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Ancient Ireland: Newgrange, Part 1

On the highest point of a low ridge overlooking the River Boyne is the best-known archaeological feature of Ireland: the passage tomb and solar observatory known as Newgrange. The construction of this magnificent site began about 3370 BCE. At sunrise on the shortest day of the year—the winter solstice—the light from the rising sun enters the tomb through the roof box. It extends down the passage way and the beam of light strikes the wall of the chamber. Observing this event was probably a major ceremony for important religious and political figures.

sun 808

The solstice event at Newgrange is made possible by a roof box: this is a linteled structure which is set back 2.5 metres (8 ft.) from the entrance. It forms an aperture one metre (3 ft.) wide and 60 centimetres ( 2 ft.) high that channels the light through the 20 centimetre (8 in.) high gap between the first and second passage tomb lintels.

Entrance 8002

Roof Box 804

Roof box 781

The Ceremonies:

There were two kinds of ceremonies which were conducted at Newgrange. There were ceremonies which included the general community and there were ceremonies which were exclusive and involved only selected community members. The preparation of the human remains for burial took place outside of the tomb and would have allowed the entire community to observe or to be involved. The tomb mound provides a venue for outside ritual activities.

The archaeologists have suggested that the preponderance of art on the kerbstones shows that these outdoor rituals included a procession around the mound. They feel that the main community ceremonies took place at the entrance to the passage where there is the greatest concentration of art and quartz.

The ceremonies which took place in the chamber probably involved male chanting. Modern acoustic tests in the chamber have shown that corbelled chambers are ideal environments for producing dramatic sound effects. The curved stone surfaces directed echoes toward specific points in the chamber. Archaeologists feel that the acoustic features would have been integral to the architectural design of the chamber and its passage.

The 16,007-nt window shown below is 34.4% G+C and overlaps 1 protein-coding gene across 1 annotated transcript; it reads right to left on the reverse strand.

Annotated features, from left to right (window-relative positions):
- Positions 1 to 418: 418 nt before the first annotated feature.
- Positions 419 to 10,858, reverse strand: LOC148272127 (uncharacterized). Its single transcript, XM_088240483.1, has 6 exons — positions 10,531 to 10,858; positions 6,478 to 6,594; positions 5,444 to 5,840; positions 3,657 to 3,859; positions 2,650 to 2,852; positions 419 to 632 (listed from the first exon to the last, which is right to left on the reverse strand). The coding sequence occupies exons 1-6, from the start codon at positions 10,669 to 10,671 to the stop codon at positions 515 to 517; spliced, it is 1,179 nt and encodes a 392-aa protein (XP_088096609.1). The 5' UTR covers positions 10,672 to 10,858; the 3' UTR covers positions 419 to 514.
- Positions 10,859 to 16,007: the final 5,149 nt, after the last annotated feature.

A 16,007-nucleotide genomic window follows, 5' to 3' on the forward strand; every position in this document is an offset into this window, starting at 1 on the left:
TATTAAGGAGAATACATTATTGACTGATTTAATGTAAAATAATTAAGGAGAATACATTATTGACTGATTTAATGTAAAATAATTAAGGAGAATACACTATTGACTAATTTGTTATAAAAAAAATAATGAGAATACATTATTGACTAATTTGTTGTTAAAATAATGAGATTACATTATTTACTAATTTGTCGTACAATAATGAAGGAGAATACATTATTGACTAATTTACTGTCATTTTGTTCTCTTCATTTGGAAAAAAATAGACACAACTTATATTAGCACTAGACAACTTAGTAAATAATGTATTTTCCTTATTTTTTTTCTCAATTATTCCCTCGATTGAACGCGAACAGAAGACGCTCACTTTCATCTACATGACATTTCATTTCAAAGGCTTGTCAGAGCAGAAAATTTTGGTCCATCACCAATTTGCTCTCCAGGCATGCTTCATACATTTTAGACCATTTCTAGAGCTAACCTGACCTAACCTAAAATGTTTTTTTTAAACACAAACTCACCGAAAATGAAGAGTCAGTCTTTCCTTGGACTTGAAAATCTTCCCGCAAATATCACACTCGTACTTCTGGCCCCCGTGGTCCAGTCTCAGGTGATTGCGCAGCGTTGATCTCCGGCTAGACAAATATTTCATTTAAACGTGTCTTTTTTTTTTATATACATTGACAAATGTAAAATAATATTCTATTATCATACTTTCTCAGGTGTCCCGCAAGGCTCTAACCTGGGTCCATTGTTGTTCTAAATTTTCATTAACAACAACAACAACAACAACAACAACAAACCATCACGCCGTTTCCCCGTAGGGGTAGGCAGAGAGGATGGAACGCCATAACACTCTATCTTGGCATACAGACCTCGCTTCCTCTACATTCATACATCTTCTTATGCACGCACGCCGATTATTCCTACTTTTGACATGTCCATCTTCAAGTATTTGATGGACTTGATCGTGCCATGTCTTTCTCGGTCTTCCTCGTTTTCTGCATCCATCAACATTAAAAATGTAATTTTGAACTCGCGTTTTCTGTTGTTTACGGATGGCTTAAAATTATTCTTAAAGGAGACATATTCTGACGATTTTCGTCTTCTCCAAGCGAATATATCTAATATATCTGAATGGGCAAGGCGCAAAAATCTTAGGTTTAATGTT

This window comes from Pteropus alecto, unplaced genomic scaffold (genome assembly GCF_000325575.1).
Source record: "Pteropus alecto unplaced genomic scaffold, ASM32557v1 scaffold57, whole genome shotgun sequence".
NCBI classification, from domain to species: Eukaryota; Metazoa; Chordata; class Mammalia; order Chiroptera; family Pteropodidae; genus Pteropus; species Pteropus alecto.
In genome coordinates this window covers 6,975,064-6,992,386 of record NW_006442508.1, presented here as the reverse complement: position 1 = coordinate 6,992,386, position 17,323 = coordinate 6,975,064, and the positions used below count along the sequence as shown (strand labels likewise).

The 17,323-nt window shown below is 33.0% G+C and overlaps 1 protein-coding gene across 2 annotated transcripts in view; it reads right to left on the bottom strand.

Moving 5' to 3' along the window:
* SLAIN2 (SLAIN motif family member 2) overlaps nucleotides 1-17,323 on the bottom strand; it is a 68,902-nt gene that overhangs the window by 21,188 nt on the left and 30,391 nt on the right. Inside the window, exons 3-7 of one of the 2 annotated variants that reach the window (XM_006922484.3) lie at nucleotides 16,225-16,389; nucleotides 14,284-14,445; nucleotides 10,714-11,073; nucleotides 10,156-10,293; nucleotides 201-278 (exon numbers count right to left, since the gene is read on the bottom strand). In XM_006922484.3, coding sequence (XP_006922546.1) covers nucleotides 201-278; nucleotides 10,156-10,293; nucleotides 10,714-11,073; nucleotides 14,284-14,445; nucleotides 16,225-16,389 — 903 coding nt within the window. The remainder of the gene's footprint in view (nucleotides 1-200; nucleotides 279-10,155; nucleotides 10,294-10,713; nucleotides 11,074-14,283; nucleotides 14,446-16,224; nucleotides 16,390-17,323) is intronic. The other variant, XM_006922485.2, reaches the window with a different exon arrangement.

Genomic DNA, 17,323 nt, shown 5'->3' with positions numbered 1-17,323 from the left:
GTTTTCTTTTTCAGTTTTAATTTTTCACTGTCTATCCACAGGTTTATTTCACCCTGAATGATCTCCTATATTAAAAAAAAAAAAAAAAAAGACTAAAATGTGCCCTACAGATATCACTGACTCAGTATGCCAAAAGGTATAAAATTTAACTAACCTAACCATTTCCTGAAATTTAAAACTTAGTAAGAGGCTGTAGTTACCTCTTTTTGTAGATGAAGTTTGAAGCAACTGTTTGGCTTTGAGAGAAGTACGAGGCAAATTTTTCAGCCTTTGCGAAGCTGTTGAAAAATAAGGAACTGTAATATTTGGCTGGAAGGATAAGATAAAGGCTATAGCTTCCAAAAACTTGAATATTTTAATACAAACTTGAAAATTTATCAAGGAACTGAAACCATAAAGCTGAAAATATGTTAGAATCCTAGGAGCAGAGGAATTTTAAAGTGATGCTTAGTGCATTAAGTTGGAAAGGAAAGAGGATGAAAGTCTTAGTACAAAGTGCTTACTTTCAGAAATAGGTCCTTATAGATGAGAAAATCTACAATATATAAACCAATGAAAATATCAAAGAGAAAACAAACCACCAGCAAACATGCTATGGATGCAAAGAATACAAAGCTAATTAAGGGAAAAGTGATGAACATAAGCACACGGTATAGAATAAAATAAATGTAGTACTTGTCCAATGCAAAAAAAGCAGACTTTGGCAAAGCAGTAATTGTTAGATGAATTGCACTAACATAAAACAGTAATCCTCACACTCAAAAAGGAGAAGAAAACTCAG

Woodhenge:

About 2875 BCE, some new features were added outside of the Newgrange mound: an enclosure of postholes was constructed. This appears to indicate a new religion which might have come about through invasion and conquest or through emigration and assimilation. The new structure—dubbed Woodhenge by some archaeologists—represents religious change: a change from the exclusivity of the rituals which had taken place deep within the chamber and out of sight of the community to ceremonies which involved the public inside a huge ritual amphitheatre.

Archaeologists Geraldine Stout and Matthew Stout, in their book Newgrange, describe the new ceremonies this way:

“Inside the sanctuary marked out by its ring of stout posts, offerings to the gods were prepared; the finest pigs and cattle, as well as the first horses known in Ireland, were slaughtered. Pottery beakers were ritually smashed in alcohol-fuelled rituals. Fires were lit in the rings of pits within the timber sanctuary and joints of meat were cooked in the open flames. Feasting followed, with the celebration of life and its bounty, in contrast to the more somber evocation of dead ancestors that ceremonies within the chamber at Newgrange must have evoked.”